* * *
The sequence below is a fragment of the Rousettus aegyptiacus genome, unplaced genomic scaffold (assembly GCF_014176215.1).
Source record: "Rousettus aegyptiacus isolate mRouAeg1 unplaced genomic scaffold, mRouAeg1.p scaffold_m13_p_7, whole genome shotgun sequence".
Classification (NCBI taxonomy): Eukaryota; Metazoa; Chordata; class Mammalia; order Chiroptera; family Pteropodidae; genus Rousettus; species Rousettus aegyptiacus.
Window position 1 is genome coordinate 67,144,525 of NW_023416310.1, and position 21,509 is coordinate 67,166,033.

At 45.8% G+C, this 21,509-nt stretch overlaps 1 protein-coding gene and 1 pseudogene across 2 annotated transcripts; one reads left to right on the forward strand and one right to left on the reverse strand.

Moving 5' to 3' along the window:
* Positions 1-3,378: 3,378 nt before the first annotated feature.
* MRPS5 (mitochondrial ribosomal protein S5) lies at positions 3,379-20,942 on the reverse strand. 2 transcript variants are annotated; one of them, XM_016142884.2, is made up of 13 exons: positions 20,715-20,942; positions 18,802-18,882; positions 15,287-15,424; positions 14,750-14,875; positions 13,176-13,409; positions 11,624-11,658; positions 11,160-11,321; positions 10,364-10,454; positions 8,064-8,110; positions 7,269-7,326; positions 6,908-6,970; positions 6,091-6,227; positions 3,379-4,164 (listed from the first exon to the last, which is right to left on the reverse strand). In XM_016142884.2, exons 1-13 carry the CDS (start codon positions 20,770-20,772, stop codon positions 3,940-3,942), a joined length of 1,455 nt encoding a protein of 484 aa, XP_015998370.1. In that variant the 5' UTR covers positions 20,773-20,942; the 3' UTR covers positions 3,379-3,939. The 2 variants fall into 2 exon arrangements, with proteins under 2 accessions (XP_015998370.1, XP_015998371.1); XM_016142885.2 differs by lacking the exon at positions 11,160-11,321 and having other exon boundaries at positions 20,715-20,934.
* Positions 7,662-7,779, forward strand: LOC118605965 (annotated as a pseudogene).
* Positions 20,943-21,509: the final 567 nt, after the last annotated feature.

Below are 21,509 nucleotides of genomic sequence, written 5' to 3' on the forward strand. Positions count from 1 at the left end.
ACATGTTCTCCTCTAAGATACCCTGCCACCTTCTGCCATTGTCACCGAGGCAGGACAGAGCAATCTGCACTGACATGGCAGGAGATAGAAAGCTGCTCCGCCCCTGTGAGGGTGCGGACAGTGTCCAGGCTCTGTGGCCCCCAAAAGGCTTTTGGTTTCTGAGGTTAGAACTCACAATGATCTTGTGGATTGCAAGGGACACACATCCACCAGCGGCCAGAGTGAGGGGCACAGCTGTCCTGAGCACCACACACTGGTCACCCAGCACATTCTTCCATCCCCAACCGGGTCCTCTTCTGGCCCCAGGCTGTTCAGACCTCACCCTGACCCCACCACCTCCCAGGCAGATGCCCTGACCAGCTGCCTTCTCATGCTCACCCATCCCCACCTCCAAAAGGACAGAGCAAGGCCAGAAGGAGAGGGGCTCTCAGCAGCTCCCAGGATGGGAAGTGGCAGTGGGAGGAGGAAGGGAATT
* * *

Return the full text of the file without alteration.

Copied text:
The sequence below is a fragment of the Rousettus aegyptiacus genome, unplaced genomic scaffold (assembly GCF_014176215.1).
Source record: "Rousettus aegyptiacus isolate mRouAeg1 unplaced genomic scaffold, mRouAeg1.p scaffold_m13_p_7, whole genome shotgun sequence".
Classification (NCBI taxonomy): Eukaryota; Metazoa; Chordata; class Mammalia; order Chiroptera; family Pteropodidae; genus Rousettus; species Rousettus aegyptiacus.
Window position 1 is genome coordinate 67,144,525 of NW_023416310.1, and position 21,509 is coordinate 67,166,033.

At 45.8% G+C, this 21,509-nt stretch overlaps 1 protein-coding gene and 1 pseudogene across 2 annotated transcripts; one reads left to right on the forward strand and one right to left on the reverse strand.

Moving 5' to 3' along the window:
* Positions 1-3,378: 3,378 nt before the first annotated feature.
* MRPS5 (mitochondrial ribosomal protein S5) lies at positions 3,379-20,942 on the reverse strand. 2 transcript variants are annotated; one of them, XM_016142884.2, is made up of 13 exons: positions 20,715-20,942; positions 18,802-18,882; positions 15,287-15,424; positions 14,750-14,875; positions 13,176-13,409; positions 11,624-11,658; positions 11,160-11,321; positions 10,364-10,454; positions 8,064-8,110; positions 7,269-7,326; positions 6,908-6,970; positions 6,091-6,227; positions 3,379-4,164 (listed from the first exon to the last, which is right to left on the reverse strand). In XM_016142884.2, exons 1-13 carry the CDS (start codon positions 20,770-20,772, stop codon positions 3,940-3,942), a joined length of 1,455 nt encoding a protein of 484 aa, XP_015998370.1. In that variant the 5' UTR covers positions 20,773-20,942; the 3' UTR covers positions 3,379-3,939. The 2 variants fall into 2 exon arrangements, with proteins under 2 accessions (XP_015998370.1, XP_015998371.1); XM_016142885.2 differs by lacking the exon at positions 11,160-11,321 and having other exon boundaries at positions 20,715-20,934.
* Positions 7,662-7,779, forward strand: LOC118605965 (annotated as a pseudogene).
* Positions 20,943-21,509: the final 567 nt, after the last annotated feature.

Below are 21,509 nucleotides of genomic sequence, written 5' to 3' on the forward strand. Positions count from 1 at the left end.
ACATGTTCTCCTCTAAGATACCCTGCCACCTTCTGCCATTGTCACCGAGGCAGGACAGAGCAATCTGCACTGACATGGCAGGAGATAGAAAGCTGCTCCGCCCCTGTGAGGGTGCGGACAGTGTCCAGGCTCTGTGGCCCCCAAAAGGCTTTTGGTTTCTGAGGTTAGAACTCACAATGATCTTGTGGATTGCAAGGGACACACATCCACCAGCGGCCAGAGTGAGGGGCACAGCTGTCCTGAGCACCACACACTGGTCACCCAGCACATTCTTCCATCCCCAACCGGGTCCTCTTCTGGCCCCAGGCTGTTCAGACCTCACCCTGACCCCACCACCTCCCAGGCAGATGCCCTGACCAGCTGCCTTCTCATGCTCACCCATCCCCACCTCCAAAAGGACAGAGCAAGGCCAGAAGGAGAGGGGCTCTCAGCAGCTCCCAGGATGGGAAGTGGCAGTGGGAGGAGGAAGGGAATT